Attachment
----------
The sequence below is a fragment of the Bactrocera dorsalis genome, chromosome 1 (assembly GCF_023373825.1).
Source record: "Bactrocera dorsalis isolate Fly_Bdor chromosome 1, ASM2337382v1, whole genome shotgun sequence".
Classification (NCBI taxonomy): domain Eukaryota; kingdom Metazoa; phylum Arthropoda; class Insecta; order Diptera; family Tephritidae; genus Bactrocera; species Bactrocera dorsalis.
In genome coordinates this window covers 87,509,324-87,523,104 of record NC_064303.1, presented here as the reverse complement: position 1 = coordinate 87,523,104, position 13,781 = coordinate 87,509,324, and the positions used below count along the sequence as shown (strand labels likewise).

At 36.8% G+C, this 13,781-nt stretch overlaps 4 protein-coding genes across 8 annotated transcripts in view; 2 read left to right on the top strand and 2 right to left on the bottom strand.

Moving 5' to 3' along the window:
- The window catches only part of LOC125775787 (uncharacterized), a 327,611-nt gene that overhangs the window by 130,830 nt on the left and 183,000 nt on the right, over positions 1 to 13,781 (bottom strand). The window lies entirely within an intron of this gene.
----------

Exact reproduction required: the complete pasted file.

The sequence below is a fragment of the Bactrocera dorsalis genome, chromosome 1 (assembly GCF_023373825.1).
Source record: "Bactrocera dorsalis isolate Fly_Bdor chromosome 1, ASM2337382v1, whole genome shotgun sequence".
Classification (NCBI taxonomy): domain Eukaryota; kingdom Metazoa; phylum Arthropoda; class Insecta; order Diptera; family Tephritidae; genus Bactrocera; species Bactrocera dorsalis.
In genome coordinates this window covers 87,509,324-87,523,104 of record NC_064303.1, presented here as the reverse complement: position 1 = coordinate 87,523,104, position 13,781 = coordinate 87,509,324, and the positions used below count along the sequence as shown (strand labels likewise).

At 36.8% G+C, this 13,781-nt stretch overlaps 4 protein-coding genes across 8 annotated transcripts in view; 2 read left to right on the top strand and 2 right to left on the bottom strand.

Moving 5' to 3' along the window:
- The window catches only part of LOC125775787 (uncharacterized), a 327,611-nt gene that overhangs the window by 130,830 nt on the left and 183,000 nt on the right, over positions 1 to 13,781 (bottom strand). The window lies entirely within an intron of this gene.